Paedophilia meets Robotics

Earlier this year, we published an article (‘Robotic Stalking: Sex robots made to order by obsessive stalkers’) that examined how images of celebrities and increasingly private individuals, are being used to reproduce human-sized likenesses, without the individual’s permission. Then we wrote about the worrying rise of child sex-abuse dolls and AI and the influence of paedophilic culture on shaping new technology. Our warnings have unfortunately proven prophetic as this week a mother in Boca Raton, Florida found the likeness of her 8 year old daughter replicated in a child sex-abuse doll for sale on Amazon and other websites.

Our warnings about child sex-abuse dolls have been largely ignored by the academic philosophy community, people who are paid by public funding to carry out ethics evaluations of new technologies.

The doll, on sale for $559 (€472 and £420) was advertised as “a high quality sexy dolly live dolls for men” and even had a reviewer comment stating “Good item during these times.”  Horrified, the girl’s mother who asked to be identified as only Terri, said in tears “I can’t sleep sometimes because that’s all I can think about, men who have sex with those dolls, and I can’t get them back. I just want to burn them….some of these websites have her completely naked and they have a video of people trying to explain how this child sex doll works”.

Terri has now launched a campaign to ban child sex-abuse dolls in the United States and has teamed up with Child Rescue Coalition (C.R.C.) with its CEO Carly Yoost arguing “This is a real child who’s been affected, this isn’t a hypothetical doll that was created’. She adds “Examples of cases demonstrate that there is a risk of these dolls fueling the urges of pedophiles to objectify a child as a sexual being, or to be used by paedophiles to groom a real child into believing this activity is normal.

We wrote to Amazon this week to warn them against the sale of child sex-abuse dolls on their site. We have so far not received a response.

Terri contacted Amazon in the US, who removed the item. But the problem is a global one. Explains Caitlin Roper of Australian campaign group Collective Shout, “Though highly controversial, child sex dolls are already on the market and have been sold through mainstream online retailers like Amazon and Wish for a number of years. Experts predict child sex robots will be next, and some believe they are already in production.” Earlier this year Collective Shout found child-sex abuse dolls on the Chinese-owned platform Alibaba and successfully petitioned to have them removed.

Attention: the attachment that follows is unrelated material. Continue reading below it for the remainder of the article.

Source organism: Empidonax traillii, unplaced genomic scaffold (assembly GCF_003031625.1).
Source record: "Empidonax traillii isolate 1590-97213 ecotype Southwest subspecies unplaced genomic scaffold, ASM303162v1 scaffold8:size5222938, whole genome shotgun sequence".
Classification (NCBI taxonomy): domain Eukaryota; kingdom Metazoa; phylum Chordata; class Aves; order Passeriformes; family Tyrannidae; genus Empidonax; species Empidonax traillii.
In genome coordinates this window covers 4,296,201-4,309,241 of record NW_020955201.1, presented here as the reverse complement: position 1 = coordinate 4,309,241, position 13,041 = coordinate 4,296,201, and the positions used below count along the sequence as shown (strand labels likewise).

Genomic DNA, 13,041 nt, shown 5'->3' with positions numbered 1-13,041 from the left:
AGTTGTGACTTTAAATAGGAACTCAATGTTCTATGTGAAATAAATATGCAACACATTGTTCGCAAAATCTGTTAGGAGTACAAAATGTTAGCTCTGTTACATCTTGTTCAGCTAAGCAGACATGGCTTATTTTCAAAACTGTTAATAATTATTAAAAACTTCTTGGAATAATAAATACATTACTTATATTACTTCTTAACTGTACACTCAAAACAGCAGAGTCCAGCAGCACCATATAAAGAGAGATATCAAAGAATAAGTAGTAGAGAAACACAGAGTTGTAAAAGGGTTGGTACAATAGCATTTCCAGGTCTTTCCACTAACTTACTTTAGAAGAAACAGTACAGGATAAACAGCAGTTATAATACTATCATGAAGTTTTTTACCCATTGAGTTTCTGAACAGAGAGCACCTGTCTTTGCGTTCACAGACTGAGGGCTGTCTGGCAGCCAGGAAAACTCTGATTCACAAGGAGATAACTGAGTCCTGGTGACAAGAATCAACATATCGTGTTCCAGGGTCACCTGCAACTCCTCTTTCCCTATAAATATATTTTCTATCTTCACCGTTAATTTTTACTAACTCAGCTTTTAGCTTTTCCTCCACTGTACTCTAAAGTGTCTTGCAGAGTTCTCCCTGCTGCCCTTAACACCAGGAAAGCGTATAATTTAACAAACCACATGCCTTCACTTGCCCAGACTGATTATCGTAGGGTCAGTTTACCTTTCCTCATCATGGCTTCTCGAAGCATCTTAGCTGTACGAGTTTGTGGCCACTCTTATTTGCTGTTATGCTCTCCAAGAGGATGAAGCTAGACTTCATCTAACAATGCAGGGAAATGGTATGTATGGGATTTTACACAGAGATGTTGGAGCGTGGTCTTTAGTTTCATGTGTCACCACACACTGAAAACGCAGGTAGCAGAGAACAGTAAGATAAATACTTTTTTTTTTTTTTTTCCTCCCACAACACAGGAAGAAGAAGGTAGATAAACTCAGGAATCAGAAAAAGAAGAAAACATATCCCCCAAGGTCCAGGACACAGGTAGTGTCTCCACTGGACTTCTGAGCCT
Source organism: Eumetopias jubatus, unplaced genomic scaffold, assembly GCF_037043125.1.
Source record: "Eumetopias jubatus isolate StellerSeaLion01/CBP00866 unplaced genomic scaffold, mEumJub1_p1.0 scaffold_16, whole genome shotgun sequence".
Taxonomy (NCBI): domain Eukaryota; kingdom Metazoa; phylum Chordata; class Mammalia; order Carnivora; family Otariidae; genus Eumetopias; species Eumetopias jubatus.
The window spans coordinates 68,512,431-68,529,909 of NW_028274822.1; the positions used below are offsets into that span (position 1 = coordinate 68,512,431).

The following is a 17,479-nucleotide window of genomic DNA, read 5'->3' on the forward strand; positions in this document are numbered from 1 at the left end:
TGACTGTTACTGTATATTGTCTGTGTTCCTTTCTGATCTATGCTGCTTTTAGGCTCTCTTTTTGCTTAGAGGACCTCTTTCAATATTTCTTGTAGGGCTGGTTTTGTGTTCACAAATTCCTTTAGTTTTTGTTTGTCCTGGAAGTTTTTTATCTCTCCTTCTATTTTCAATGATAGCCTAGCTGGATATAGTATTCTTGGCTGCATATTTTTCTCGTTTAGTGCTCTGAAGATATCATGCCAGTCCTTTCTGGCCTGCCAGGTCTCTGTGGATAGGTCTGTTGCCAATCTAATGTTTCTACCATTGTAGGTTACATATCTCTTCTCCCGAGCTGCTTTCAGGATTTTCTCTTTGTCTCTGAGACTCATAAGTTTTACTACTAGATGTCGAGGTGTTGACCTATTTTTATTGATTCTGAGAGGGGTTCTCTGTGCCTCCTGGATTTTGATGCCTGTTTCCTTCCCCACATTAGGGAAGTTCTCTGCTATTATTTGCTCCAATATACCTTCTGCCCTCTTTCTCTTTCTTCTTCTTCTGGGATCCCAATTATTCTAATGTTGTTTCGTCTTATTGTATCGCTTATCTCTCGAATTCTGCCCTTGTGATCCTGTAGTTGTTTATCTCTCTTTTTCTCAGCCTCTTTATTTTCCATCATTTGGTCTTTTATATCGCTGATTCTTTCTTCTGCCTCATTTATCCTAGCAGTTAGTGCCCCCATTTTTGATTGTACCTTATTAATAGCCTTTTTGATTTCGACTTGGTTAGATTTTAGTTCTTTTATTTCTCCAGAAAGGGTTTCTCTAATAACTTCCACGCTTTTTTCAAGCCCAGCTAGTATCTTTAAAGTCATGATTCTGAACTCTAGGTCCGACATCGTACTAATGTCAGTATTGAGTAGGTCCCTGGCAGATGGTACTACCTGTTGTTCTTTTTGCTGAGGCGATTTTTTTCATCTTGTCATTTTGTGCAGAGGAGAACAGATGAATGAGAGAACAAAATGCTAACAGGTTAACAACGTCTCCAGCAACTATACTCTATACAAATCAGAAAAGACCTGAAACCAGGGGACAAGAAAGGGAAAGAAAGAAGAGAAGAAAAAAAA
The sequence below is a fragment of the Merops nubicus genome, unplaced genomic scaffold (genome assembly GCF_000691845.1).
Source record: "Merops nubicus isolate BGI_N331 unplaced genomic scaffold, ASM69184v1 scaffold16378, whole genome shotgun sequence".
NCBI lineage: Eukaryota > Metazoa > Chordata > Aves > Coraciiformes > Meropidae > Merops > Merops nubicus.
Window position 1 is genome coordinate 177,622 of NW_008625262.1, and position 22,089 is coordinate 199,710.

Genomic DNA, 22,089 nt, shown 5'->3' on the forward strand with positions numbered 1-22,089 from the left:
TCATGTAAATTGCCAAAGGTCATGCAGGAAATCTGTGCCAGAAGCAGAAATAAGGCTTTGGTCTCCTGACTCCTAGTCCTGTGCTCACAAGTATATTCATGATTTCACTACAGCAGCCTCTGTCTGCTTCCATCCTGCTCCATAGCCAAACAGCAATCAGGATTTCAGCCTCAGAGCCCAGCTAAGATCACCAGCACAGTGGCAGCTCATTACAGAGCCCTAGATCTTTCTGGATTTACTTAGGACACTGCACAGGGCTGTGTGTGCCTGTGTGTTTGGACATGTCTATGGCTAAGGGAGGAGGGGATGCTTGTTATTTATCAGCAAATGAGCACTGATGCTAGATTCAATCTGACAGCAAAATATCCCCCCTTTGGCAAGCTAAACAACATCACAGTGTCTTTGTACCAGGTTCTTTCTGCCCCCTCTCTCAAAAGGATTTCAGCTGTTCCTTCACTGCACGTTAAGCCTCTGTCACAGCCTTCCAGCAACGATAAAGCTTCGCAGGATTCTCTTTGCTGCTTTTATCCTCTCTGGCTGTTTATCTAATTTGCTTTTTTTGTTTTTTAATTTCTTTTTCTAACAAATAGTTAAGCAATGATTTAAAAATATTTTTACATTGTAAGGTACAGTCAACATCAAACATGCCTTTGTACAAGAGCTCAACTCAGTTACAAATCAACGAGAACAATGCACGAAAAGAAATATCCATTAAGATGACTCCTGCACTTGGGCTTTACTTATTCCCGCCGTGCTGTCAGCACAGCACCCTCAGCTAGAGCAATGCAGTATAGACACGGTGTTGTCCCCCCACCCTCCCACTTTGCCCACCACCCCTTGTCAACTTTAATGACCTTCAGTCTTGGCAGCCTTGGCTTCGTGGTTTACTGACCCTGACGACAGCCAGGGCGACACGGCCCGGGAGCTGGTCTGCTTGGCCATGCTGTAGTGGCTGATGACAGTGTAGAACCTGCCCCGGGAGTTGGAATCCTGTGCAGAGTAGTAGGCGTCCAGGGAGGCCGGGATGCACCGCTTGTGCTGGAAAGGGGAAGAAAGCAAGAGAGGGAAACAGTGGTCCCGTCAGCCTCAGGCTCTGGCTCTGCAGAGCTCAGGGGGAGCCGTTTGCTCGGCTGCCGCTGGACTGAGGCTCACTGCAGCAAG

In France, anti-paedophile activist group AIVI alerted the authorities of child sex-abuse dolls for sale on Amazon France. Gaining the support of Adrien Taquet, the junior Child Protection Minister, they were identified and removed within four days.

But just this week we found further child sex-abuse dolls on various Amazon sites. Amazon has not removed these objects, nor has it responded to our requests to have them removed.

Here are some examples:

For sale on Amazon websites. Child sex-abuse dolls.

Disturbingly, as the commercial sex industry markets its sexist and paedophilic objects as ‘toys’ and ‘dolls’, they are frequently displayed alongside actual children’s dolls and toys.

Children’s toys and games are displayed along disemobodied genitalia and sex dolls.

Moreover, a search for ‘sex toys’ offers up ‘infant dolls’.

Infant dolls categorised and for sale among fleshlights and Bondage, Domination, Sadism and Masochism torture equipment.

It does beg the question whether the sexual exploitation and abuse industry has deliberately called them ‘toys’ and ‘dolls’ to groom children?

We wrote to Amazon this week to warn them against the sale of child sex-abuse dolls on their site. We have so far not received a response.

Our warnings about child sex-abuse dolls have been largely ignored by the academic philosophy community, people who are paid by public funding to carry out ethics evaluations of new technologies.

This is why the CASR is linking up with parents and women’s rights group across the world to ban these items. Tired academic arguments along the lines of ‘dolls aren’t real so no harm can be done’ or ‘child sex dolls will help paedophiles stop raping real children’ do not touch upon the very real issues children and their parents face when confronted with predators. Time after time we find that consumers of child sex-abuse dolls are also more likely to be in criminal possession of child abuse imagery. We cannot stand by and let the problem get worse.

It does beg the question whether the sexual exploitation and abuse industry has deliberately called them ‘toys’ and ‘dolls’ to groom children?

Want to join us in our fight against the development of child sex-abuse dolls and robots?

  • Sign our petition

  • Volunteer your time to the CASR or a sister organisation in your area

  • Write to any website platform you find selling child sex-abuse dolls to get the items removed

  • Write to your local member of parliament to make it illegal to sell or purchase child sex-abuse dolls.